With such a lackluster campaign and the absence of any candidates from either party who I can really get very excited about, at least Ron Paul’s candidacy does keep things interesting. Much of the interest actually comes from events beyond Paul’s actual campaign. The latest such event is a raid by federal agents on an organization which is distributing coins with Ron Paul on them. The Washington Post reports:
The ardent supporters of Rep. Ron Paul, the iconoclastic Texas libertarian whose campaign for the presidency is threatening to upend the battle for the Republican nomination, got word yesterday of a new source of outrage and motivation: reports of a federal raid on a company that was selling thousands of coins marked with the craggy visage of their hero.
Federal agents on Thursday raided the Evansville, Ind., headquarters of the National Organization for the Repeal of the Federal Reserve Act and Internal Revenue Code (Norfed), an organization of “sound money” advocates that for the past decade has been selling a private currency it calls “Liberty Dollars.” The company says it has put into circulation more than $20 million in Liberty Dollars, coins and paper certificates it contends are backed by silver and gold stored in Idaho, are far more reliable than a U.S. dollar and are accepted for use by a nationwide underground economy.
Norfed officials said yesterday that the six-hour raid occurred just as its six employees were mailing out the first batch of 60,000 “Ron Paul Dollars,” copper coins sold for $1 to honor the candidate, who is a longtime advocate of abolishing the Federal Reserve. The group says it has shipped out about 10,000 silver Ron Paul Dollars that sold for $20 and about 3,500 of the copper $1 coins. But it said the agents seized more than 50,000 of the copper coins — more than two tons’ worth — plus smaller amounts of the silver coins and gold and platinum Ron Paul Dollars, which sell for $1,000 and $2,000.
Personally I don’t find this terribly important either way. I really doubt that the foundations of our economic system will be destroyed by such alternative currency. I have no personal objections to them using coins with Ron Paul’s image, but this is hardly where I’d place the battleground between freedom and tyranny. I consider the agenda of the religious right a far greater problem, including their opposition to abortion rights, but the so-called libertarians backing Paul are on the side opposing individual liberty on this one.
Paul supporters will undoubtedly become even more excited by this, but it will not impact the election significantly. The type of people who make this a priority of theirs are already in the Paul camp. For others, this might just further demonstrate what type of people back Paul and what their priorities are.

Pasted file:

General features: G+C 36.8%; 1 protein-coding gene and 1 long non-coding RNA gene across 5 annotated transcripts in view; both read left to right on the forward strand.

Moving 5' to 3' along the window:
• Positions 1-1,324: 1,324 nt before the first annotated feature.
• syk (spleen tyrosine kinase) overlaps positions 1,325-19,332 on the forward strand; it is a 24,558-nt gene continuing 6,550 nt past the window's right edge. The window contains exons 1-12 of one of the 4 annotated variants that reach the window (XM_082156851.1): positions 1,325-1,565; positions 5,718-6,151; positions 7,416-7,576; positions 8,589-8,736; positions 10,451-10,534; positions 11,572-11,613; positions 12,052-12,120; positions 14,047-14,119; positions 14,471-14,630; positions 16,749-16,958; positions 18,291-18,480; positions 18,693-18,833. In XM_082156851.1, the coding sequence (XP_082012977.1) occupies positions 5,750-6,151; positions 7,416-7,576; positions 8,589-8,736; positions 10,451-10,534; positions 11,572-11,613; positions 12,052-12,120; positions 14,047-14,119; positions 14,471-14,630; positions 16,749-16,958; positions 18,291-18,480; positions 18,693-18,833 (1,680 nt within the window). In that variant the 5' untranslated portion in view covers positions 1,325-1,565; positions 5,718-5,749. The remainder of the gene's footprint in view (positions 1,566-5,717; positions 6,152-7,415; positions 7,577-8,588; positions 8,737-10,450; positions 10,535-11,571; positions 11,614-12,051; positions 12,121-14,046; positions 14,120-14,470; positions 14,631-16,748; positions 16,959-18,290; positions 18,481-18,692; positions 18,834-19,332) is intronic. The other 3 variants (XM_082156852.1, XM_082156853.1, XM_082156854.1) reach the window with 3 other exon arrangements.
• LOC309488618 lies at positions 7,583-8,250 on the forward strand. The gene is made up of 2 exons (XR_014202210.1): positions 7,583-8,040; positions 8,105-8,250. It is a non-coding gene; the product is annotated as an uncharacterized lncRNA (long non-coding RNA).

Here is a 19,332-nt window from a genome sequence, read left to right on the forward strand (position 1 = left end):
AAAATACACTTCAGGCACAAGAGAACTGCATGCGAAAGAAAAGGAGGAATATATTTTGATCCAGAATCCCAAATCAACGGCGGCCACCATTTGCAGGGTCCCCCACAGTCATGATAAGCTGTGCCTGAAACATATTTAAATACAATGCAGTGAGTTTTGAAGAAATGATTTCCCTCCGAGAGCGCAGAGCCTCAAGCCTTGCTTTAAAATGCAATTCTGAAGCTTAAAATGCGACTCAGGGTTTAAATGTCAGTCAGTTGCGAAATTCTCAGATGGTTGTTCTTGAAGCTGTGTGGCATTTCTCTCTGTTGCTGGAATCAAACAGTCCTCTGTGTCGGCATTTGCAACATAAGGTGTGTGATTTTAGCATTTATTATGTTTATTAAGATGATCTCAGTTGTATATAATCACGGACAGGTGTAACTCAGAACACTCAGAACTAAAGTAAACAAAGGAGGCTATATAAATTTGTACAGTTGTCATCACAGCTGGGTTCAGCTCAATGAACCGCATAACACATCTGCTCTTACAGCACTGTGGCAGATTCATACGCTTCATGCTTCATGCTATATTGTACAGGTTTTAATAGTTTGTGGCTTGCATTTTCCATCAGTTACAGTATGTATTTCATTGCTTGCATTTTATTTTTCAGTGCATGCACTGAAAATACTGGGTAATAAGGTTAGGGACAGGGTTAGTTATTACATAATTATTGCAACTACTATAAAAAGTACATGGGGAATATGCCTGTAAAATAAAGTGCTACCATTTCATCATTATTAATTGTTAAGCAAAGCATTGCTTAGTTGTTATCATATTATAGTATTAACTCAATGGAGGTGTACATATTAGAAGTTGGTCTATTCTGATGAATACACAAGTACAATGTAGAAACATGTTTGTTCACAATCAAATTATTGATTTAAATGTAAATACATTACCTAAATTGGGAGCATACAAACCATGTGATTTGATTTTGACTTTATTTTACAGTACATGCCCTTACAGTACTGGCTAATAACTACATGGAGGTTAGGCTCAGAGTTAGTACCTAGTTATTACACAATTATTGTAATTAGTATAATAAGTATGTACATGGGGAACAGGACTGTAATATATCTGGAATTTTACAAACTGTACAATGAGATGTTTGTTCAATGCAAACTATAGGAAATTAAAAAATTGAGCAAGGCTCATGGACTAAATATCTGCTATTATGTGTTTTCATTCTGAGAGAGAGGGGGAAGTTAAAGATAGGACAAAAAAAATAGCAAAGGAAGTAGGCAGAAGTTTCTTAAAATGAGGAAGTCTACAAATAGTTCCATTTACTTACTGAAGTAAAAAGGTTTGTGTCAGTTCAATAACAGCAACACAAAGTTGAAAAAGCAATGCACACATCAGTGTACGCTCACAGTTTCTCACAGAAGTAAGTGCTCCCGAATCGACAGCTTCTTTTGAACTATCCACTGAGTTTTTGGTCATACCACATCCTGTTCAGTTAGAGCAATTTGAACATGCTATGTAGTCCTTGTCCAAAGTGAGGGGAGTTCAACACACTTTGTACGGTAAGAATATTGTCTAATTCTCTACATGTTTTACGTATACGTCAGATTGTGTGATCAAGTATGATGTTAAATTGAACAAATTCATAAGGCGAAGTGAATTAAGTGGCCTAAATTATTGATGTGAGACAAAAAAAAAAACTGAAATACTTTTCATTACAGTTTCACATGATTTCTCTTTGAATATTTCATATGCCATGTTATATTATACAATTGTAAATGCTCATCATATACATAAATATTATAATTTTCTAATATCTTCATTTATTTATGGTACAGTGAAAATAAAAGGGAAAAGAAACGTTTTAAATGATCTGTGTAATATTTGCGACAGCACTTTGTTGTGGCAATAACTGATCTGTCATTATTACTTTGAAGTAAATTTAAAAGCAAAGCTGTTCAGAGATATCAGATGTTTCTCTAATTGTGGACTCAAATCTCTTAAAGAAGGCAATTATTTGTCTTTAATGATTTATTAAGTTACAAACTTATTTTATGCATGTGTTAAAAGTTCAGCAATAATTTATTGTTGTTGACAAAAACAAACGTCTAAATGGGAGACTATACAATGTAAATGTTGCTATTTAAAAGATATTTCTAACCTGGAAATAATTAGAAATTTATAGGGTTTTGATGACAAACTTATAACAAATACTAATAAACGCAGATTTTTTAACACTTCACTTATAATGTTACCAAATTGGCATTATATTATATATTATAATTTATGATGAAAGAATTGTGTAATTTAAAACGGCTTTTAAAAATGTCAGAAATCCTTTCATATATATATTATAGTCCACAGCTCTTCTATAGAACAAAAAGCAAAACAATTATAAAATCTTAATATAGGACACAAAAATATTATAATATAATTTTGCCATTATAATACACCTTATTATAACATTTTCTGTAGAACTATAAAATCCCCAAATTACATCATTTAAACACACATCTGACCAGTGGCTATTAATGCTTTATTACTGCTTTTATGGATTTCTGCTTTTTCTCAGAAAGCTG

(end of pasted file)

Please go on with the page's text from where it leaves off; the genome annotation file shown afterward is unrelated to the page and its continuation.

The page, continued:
The Paul campaign has no connection to this, but company founder Bernard von NotHaus is a friend and supporter of Ron Paul:
Von NotHaus said that he has known Paul for years because they “move in the same circles” but that he had expressly not talked with Paul about his plans for the special coins so as not to violate federal election laws. He posted a message on the organization’s Web site urging Liberty Dollar supporters to respond to the raid by donating to Paul, saying that “in light of this assault on our financial freedom, it is clear that we need Ron Paul to lead this country more than ever.”
The attitude of many Paul supporters is reflected in Von NotHaus’ comments and the responses of Paul supporters:
“They took everything, all of the computers, everything but the desks and chairs,” the company’s founder and head, Bernard von NotHaus, said in a telephone interview from his home in Miami. “The federal government really is afraid.” Von NotHaus changed the name of Norfed to Liberty Services earlier this year, but affidavits for government search warrants served yesterday continued to use the older name.
News of the raid lit up Ron Paul online forums yesterday, the latest unlikely episode in a campaign that began as an idiosyncratic bid by the veteran congressman but has grown into a cause with the potential to influence the GOP contest. Paul, 72, has attracted droves of disaffected Republicans and independents to his platform, which includes ending the war in Iraq, abolishing the Internal Revenue Service and adhering to a strict libertarian interpretation of the Constitution
I’m certain that many Paul supporters do see this as a sign that “the federal government really is afraid.” This will play into the paranoia of many Paul supporters and fuel many of their conspiracy theories. This will also be seen as a form of evidence of Paul’s importance among those who do not realize that Paul is waging a protest campaign and believe he really has a chance to win.
For many Paul supporters this will be a major issue. They adhere to what they see as a “strict libertarian interpretation of the Constitution” but their interpretation of the Constitution differs considerably from that of most people, including the courts which interpret the Constitution and more importantly the founding fathers who authored it. Unfortunately, while right on issues like Iraq and drug laws, Paul and many of his supporters stress issues such as the gold standard and abolishing the Federal Reserve which most Americans do not see as crucial to liberty. This is contrasted by their interpretation of the Constitution in a manner which would reduce freedom in areas which people would see as actually impacting their daily lives, including Paul’s denial of separation of church and state and the extension of Constitutional liberties to state and local governments.